Thelma S. Williams: Grambling’s historian

Thinking of influential women in society, some turn to Harriet Tubman, Michelle Obama, or Oprah to give appreciation to during this month. Nonetheless, we shouldn’t forget to appreciate women here in the community who nurture us when we rarely notice it.
From a simple smile from the janitor in the hallway, to encouraging words from your hardest professor, these women impact our lives.

Thelma Alice Smith Washington Williams is one of these influential women who lives in the Gramblingcommunity.
This Charleston, W. Va. native has been leaving her impression on Grambling since Oct. 1, 1956 when a job opportunity teaching Health and Physical Education brought her to then Grambling College.

Upon her arrival, she experienced Southern hospitality.
“I was invited to Coach Rob’s where I had my first taste of red beans and rice,” Williams said.

Experiences such as this, helped Williams decide she wanted to ensure that everyone who comes to Grambling has a pleasant experience like she had.
Starting with her students, she was determined to leave her mark of merit.

“I taught Black History before it was required,” she proclaimed. Taking pride in making sure that her students knew the Negro National Anthem, history behind Negro spirituals, among other valuable history that cant be bound to pages, she constantly educated.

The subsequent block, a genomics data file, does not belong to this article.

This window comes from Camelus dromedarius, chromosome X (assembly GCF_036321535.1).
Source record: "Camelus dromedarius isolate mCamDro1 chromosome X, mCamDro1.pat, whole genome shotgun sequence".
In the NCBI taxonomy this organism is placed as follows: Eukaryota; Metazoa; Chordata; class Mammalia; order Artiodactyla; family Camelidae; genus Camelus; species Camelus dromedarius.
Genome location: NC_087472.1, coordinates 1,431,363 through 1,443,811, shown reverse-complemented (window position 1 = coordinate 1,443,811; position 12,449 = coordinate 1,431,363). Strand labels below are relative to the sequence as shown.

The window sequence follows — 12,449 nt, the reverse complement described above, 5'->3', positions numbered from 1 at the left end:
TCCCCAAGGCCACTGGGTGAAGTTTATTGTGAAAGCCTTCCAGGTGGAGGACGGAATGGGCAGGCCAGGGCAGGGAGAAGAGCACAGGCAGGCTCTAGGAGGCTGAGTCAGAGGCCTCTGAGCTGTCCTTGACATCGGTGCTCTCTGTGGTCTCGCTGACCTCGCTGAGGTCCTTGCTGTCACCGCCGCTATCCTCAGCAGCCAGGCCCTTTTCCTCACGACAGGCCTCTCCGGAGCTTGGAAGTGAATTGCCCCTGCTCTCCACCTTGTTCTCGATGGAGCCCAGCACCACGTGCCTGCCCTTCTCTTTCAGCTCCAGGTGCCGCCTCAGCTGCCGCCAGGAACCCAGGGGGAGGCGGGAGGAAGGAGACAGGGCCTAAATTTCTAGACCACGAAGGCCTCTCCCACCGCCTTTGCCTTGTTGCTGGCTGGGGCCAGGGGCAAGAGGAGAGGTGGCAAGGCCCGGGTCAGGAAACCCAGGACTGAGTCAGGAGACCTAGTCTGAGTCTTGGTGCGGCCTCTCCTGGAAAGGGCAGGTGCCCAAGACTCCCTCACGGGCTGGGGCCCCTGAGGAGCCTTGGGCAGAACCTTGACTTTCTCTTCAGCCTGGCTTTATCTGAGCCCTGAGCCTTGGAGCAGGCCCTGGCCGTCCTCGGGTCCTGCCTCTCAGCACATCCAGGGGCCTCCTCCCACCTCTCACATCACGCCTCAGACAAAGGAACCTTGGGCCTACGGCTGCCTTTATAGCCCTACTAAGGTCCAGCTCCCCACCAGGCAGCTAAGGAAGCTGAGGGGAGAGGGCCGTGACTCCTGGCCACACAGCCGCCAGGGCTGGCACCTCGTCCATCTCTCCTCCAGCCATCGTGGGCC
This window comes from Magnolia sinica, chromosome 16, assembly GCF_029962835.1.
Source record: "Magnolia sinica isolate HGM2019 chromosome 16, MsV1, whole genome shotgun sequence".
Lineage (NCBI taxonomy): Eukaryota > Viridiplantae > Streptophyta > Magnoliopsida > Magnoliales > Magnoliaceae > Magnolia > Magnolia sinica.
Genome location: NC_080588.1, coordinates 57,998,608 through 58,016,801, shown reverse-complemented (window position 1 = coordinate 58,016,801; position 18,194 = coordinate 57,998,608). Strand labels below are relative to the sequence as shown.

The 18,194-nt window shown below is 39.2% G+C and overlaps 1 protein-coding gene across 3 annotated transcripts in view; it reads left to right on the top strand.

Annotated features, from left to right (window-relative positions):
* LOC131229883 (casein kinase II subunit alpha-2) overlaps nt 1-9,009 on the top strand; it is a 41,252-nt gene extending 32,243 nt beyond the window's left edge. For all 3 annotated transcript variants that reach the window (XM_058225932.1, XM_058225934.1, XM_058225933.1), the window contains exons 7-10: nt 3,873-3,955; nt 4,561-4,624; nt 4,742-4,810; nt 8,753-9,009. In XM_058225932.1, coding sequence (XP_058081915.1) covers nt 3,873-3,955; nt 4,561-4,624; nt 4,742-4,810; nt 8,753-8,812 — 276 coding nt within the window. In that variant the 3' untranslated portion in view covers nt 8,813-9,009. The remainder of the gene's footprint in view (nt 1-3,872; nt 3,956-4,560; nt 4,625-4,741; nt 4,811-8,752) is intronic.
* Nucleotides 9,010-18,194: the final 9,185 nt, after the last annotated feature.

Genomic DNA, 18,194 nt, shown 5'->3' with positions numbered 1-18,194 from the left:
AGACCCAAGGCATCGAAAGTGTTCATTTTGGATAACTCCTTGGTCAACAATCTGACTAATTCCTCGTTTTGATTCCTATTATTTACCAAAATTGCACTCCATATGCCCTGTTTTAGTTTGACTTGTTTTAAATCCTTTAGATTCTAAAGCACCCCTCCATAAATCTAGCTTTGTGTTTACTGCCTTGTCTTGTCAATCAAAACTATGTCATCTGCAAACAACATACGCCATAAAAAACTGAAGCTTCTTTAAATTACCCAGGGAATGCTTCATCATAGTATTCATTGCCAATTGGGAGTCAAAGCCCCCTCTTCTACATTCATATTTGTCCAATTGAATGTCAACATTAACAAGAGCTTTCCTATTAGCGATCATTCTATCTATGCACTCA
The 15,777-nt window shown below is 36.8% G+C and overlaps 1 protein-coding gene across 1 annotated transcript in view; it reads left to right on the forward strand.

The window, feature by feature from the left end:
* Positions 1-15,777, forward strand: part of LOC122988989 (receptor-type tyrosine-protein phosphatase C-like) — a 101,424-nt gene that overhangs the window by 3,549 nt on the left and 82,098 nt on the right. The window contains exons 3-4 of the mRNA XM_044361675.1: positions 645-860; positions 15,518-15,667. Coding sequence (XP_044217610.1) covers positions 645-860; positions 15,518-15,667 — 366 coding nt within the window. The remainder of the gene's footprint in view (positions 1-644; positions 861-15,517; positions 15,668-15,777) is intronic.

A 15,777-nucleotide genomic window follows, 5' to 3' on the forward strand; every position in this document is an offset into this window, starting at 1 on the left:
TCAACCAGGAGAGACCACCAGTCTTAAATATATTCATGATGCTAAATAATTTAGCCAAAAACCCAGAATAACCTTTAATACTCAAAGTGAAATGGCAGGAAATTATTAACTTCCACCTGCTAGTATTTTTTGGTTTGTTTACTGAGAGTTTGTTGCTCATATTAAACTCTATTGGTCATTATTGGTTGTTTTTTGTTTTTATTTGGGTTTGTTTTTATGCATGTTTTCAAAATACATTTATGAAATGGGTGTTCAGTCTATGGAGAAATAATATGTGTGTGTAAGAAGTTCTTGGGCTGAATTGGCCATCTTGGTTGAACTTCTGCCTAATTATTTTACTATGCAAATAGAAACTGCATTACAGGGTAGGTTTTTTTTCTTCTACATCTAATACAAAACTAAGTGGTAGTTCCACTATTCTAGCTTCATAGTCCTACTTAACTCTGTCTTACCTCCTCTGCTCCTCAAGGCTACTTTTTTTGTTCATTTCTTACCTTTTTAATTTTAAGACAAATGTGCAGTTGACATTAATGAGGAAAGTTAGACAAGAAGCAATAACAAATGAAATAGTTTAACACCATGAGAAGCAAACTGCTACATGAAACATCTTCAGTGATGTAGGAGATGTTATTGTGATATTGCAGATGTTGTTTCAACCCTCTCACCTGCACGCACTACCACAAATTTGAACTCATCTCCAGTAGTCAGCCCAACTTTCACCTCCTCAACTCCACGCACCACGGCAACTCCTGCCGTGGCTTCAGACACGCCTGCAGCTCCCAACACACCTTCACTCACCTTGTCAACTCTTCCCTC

Explaining how the stories in song were prevalent, she shared with me the undertone to a Negro Spiritual ‘Deep River’. “Since the slaves knew the lay of the land, they were able to be led to freedom,” she shared.

“We can go back [in history], but show how it is leading forward.”

Documenting the many different experiences that she has encountered, she began taking pictures and visiting homes. Within eight months, her experiences became a book that can be checked out right here in the campus library, “Grambling: A pictorial history” was born.

When asked about her involvement in any organization, she shared that she is a part of many organizations on paper, such as The AARP, Alpha Kappa Alpha Sorority, Inc., and a host of advisory boards. But she prides herself in not limiting her service to just those organizations.

“Women in the community use to be more involved, but [it seems] we have separated,” stated Williams.

“No matter what the organization, they were all friends.” She went on to share.
She commented on the state of our nation by proclaiming that we have become a selfish nation, with ‘I’ & “My” instead of “We” and “Us”.

Nonetheless, Williams never has never stopped believing in her fellow man. “People make a difference, we just have to believe in self.”

“My family is wrapped up in rendering service,” Williams declared. With her many accomplishments, she has definitely kept up the family intent.

This month when showing appreciation to those women that impact many lives, remember Thelma Alice Smith Washington Williams, for she is to be appreciated.